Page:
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Knowhow On Year-End Tax Planning

 There’s no time like the end of the year for tax planning. By making a few small adjustments, you may be able to cut your tax bill for the current year by hundreds or even thousands of dollars. Sometimes, simply pushing up a payment or postponing income by just a few days could make all the difference.
Of course, every situation is different and there are no right or wrong strategies to use across the board. For instance, if you expect to be in a higher tax bracket in 2012 than you are in 2011, you might defy conventional wisdom and accelerate taxable income into the current year.
To further complicate matters, there is a possibility—admittedly remote—that Congress might reform the tax code by the end of 2011, and your best-laid plans could be thwarted. Still, you shouldn’t hesitate to implement fundamental tax strategies. Typically, individuals may benefit from shifting charitable deductions, medical expenses, and the like, while small business owners might purchase equipment or supplies at year-end to boost deductions for 2011.
Do you think you know the basics? Here’s a brief quiz to test your knowledge.

 1) If you install qualified energy-saving improvements in your home in 2011:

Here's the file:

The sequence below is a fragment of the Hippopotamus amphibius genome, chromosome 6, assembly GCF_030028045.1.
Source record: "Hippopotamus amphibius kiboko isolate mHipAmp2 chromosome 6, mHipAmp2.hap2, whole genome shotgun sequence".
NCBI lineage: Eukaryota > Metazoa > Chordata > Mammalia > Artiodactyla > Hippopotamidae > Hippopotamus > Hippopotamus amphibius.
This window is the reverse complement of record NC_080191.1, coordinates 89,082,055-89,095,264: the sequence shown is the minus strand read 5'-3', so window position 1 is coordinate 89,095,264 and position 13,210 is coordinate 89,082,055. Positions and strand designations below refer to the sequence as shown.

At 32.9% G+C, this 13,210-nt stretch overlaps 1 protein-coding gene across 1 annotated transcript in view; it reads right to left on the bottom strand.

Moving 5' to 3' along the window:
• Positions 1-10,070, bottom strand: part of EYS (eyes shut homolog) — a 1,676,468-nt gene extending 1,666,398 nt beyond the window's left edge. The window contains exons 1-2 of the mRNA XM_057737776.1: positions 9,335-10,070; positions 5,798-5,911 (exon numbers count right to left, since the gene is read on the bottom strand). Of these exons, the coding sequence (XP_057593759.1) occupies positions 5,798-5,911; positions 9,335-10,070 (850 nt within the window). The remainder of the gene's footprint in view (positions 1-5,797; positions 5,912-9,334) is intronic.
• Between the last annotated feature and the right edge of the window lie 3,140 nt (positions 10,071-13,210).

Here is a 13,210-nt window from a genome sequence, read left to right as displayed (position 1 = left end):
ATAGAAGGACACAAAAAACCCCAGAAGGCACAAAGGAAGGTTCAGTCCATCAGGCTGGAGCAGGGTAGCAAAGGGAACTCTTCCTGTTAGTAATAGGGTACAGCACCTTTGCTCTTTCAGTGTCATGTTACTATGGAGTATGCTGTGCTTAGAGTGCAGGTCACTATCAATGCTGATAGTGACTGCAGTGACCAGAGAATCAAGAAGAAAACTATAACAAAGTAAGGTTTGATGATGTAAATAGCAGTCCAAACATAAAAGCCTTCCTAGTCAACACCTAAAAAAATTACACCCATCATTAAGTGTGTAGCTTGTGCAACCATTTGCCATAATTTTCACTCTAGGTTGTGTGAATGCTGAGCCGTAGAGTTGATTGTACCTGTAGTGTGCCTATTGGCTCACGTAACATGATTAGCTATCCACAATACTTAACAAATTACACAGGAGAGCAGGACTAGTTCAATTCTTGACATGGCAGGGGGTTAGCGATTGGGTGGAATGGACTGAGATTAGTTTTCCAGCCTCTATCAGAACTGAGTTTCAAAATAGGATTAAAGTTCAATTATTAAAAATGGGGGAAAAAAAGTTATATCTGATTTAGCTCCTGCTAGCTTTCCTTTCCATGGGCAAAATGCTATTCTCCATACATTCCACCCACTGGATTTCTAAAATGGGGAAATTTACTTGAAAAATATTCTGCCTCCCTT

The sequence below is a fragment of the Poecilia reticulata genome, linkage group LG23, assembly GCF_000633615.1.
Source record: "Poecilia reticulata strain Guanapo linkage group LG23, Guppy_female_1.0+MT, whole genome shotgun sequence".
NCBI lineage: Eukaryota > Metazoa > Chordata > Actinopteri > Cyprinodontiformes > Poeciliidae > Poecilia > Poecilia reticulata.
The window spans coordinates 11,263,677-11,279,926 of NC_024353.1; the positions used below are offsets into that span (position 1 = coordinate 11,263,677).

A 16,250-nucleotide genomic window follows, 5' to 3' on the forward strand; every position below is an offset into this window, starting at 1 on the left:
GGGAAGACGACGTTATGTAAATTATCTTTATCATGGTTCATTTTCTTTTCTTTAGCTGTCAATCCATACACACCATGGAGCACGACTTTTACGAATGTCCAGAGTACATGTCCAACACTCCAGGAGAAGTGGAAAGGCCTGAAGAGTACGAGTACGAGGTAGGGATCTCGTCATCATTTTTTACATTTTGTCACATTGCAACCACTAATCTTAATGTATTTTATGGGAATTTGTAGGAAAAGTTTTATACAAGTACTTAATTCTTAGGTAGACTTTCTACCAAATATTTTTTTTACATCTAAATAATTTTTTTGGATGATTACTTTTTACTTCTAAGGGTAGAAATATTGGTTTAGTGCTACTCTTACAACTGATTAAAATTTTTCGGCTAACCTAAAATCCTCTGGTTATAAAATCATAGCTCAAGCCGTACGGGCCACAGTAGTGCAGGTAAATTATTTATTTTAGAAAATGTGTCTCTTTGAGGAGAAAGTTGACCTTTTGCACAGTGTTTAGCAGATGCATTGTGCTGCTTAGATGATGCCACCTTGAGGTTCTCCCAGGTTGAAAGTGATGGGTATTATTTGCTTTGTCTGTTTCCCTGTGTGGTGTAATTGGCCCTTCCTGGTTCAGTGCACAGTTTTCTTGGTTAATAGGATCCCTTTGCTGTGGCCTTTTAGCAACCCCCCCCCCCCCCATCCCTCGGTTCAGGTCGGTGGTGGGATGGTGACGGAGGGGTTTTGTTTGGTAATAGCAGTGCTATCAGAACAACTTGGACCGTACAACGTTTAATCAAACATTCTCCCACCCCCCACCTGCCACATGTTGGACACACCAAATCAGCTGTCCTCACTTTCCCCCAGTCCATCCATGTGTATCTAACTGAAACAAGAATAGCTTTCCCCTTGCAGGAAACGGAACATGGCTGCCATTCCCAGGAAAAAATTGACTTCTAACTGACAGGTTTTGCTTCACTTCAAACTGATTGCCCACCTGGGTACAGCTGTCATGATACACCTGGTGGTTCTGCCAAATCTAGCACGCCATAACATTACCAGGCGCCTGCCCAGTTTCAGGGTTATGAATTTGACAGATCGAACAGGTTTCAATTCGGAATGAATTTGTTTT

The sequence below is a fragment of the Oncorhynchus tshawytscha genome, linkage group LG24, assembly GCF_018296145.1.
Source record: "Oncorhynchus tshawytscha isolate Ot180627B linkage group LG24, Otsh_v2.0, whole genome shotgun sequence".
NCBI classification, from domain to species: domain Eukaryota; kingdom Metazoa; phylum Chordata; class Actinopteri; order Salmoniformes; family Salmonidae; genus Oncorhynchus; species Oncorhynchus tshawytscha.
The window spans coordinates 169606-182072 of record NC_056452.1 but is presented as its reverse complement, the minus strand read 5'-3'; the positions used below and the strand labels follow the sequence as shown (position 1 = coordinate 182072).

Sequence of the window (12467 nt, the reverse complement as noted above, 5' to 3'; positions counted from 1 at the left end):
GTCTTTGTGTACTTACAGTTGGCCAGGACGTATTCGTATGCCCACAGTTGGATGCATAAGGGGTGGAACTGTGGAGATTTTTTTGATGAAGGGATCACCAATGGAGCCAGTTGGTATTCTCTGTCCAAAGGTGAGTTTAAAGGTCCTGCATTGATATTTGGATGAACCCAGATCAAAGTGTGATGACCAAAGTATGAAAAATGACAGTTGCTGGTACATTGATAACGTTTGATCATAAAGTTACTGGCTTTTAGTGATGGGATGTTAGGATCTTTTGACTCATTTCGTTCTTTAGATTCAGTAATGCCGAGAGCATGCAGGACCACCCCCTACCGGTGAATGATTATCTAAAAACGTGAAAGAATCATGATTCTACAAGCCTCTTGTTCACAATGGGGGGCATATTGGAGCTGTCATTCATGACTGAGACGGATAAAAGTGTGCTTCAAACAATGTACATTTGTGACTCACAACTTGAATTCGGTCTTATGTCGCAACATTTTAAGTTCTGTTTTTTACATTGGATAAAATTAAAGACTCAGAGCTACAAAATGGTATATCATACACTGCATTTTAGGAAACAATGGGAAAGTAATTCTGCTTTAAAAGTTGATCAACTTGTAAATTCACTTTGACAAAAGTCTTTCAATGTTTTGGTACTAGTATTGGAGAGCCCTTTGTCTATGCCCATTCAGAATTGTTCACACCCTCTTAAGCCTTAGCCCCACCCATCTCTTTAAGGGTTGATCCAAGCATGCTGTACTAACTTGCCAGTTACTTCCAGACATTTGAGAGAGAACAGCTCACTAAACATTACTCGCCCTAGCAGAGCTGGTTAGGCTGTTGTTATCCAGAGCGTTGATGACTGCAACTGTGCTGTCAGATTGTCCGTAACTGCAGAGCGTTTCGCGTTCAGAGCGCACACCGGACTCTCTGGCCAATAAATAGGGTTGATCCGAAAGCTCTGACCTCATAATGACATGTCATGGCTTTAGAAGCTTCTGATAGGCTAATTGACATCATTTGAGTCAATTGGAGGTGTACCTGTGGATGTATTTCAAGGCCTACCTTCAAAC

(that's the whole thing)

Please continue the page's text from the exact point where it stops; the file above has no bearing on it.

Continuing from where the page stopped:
a) You may qualify for a 10% credit.

            b) You may qualify for a 30% credit.

            c) You may deduct the full cost.

            d) You may depreciate the cost over time.

2) For 2011, unreimbursed medical and dental expenses:

            a) Are completely deductible

            b) Are completely nondeductible

            c) Are deductible only in excess of 7.5% of adjusted gross income (AGI)

            d) Are deductible only in excess of 10% of AGI

3) If you donate used clothing to charity, you can generally deduct:

            a) The amount you paid for the clothing

            b) The amount that charity receives for selling the clothing

            c) The fair market value of the clothing

            d) Zero

4) If you charge a charitable gift of $100 in December 2011 and you pay the credit card bill in January 2012, how much can you deduct in 2011?

            a) Zero

            b) $25

            c) $50

            d) $100

5) The alternative minimum tax (AMT) may be triggered by:

            a) An overabundance of “tax preference” items

            b) Failure to pay sufficient estimated tax

            c) Filing separate tax returns, if married

            d) Excess expenses in the last quarter of the year

 6) Which of the following is not deductible by individuals in 2011?

            a) State and local income taxes

            b) Credit card interest

            c) Miscellaneous expenses (subject to limits)

            d) Casualty losses (subject to limits)

7) Which of the following is true about a holiday party for all employees?

            a) A small business can deduct none of the cost

            b) A small business can deduct 25% of the cost

            c) A small business can deduct 50% of the cost

            d) A small business can deduct 100% of the cost

 Answers: 1-a; 2-c; 3-c; 4-d; 5-a; 6-b; 7-d

This article was written by a professional financial journalist for Legend Financial Advisors, Inc. and is not intended as legal or investment advice.

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